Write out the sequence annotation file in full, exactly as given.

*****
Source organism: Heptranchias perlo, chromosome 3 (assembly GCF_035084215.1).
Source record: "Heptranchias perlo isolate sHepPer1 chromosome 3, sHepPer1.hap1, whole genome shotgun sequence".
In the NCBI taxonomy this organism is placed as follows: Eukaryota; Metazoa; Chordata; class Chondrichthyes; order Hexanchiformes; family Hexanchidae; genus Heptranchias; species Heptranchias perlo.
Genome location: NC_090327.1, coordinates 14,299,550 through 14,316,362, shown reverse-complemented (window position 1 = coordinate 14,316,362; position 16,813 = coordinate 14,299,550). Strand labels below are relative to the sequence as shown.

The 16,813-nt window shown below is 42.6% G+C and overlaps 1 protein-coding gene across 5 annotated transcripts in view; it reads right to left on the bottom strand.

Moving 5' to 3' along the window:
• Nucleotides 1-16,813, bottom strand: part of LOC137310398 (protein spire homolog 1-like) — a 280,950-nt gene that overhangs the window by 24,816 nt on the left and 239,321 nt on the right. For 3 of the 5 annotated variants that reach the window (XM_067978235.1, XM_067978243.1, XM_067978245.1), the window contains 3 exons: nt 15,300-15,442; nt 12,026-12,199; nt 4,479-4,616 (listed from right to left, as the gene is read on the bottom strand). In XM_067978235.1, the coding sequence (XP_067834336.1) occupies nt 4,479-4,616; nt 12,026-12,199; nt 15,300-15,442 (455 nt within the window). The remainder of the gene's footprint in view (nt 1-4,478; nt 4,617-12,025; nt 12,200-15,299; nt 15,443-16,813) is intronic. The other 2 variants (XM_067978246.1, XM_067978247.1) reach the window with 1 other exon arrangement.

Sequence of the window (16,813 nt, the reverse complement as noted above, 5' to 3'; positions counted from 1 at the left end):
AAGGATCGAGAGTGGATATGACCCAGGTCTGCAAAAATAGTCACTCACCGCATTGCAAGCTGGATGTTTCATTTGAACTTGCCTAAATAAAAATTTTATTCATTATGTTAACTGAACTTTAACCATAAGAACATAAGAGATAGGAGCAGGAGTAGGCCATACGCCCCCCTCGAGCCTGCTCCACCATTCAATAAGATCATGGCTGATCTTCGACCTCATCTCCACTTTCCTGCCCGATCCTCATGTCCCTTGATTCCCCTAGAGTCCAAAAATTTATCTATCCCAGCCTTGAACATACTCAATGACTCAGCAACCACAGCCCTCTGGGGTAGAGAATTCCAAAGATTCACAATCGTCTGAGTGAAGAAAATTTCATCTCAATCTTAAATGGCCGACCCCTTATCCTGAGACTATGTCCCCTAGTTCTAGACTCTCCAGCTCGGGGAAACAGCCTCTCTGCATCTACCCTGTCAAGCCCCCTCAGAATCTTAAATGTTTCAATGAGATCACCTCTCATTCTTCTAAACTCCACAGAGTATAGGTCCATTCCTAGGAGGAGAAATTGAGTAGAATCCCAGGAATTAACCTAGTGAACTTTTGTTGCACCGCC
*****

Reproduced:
Source organism: Heptranchias perlo, chromosome 3 (assembly GCF_035084215.1).
Source record: "Heptranchias perlo isolate sHepPer1 chromosome 3, sHepPer1.hap1, whole genome shotgun sequence".
In the NCBI taxonomy this organism is placed as follows: Eukaryota; Metazoa; Chordata; class Chondrichthyes; order Hexanchiformes; family Hexanchidae; genus Heptranchias; species Heptranchias perlo.
Genome location: NC_090327.1, coordinates 14,299,550 through 14,316,362, shown reverse-complemented (window position 1 = coordinate 14,316,362; position 16,813 = coordinate 14,299,550). Strand labels below are relative to the sequence as shown.

The 16,813-nt window shown below is 42.6% G+C and overlaps 1 protein-coding gene across 5 annotated transcripts in view; it reads right to left on the bottom strand.

Moving 5' to 3' along the window:
• Nucleotides 1-16,813, bottom strand: part of LOC137310398 (protein spire homolog 1-like) — a 280,950-nt gene that overhangs the window by 24,816 nt on the left and 239,321 nt on the right. For 3 of the 5 annotated variants that reach the window (XM_067978235.1, XM_067978243.1, XM_067978245.1), the window contains 3 exons: nt 15,300-15,442; nt 12,026-12,199; nt 4,479-4,616 (listed from right to left, as the gene is read on the bottom strand). In XM_067978235.1, the coding sequence (XP_067834336.1) occupies nt 4,479-4,616; nt 12,026-12,199; nt 15,300-15,442 (455 nt within the window). The remainder of the gene's footprint in view (nt 1-4,478; nt 4,617-12,025; nt 12,200-15,299; nt 15,443-16,813) is intronic. The other 2 variants (XM_067978246.1, XM_067978247.1) reach the window with 1 other exon arrangement.

Sequence of the window (16,813 nt, the reverse complement as noted above, 5' to 3'; positions counted from 1 at the left end):
AAGGATCGAGAGTGGATATGACCCAGGTCTGCAAAAATAGTCACTCACCGCATTGCAAGCTGGATGTTTCATTTGAACTTGCCTAAATAAAAATTTTATTCATTATGTTAACTGAACTTTAACCATAAGAACATAAGAGATAGGAGCAGGAGTAGGCCATACGCCCCCCTCGAGCCTGCTCCACCATTCAATAAGATCATGGCTGATCTTCGACCTCATCTCCACTTTCCTGCCCGATCCTCATGTCCCTTGATTCCCCTAGAGTCCAAAAATTTATCTATCCCAGCCTTGAACATACTCAATGACTCAGCAACCACAGCCCTCTGGGGTAGAGAATTCCAAAGATTCACAATCGTCTGAGTGAAGAAAATTTCATCTCAATCTTAAATGGCCGACCCCTTATCCTGAGACTATGTCCCCTAGTTCTAGACTCTCCAGCTCGGGGAAACAGCCTCTCTGCATCTACCCTGTCAAGCCCCCTCAGAATCTTAAATGTTTCAATGAGATCACCTCTCATTCTTCTAAACTCCACAGAGTATAGGTCCATTCCTAGGAGGAGAAATTGAGTAGAATCCCAGGAATTAACCTAGTGAACTTTTGTTGCACCGCC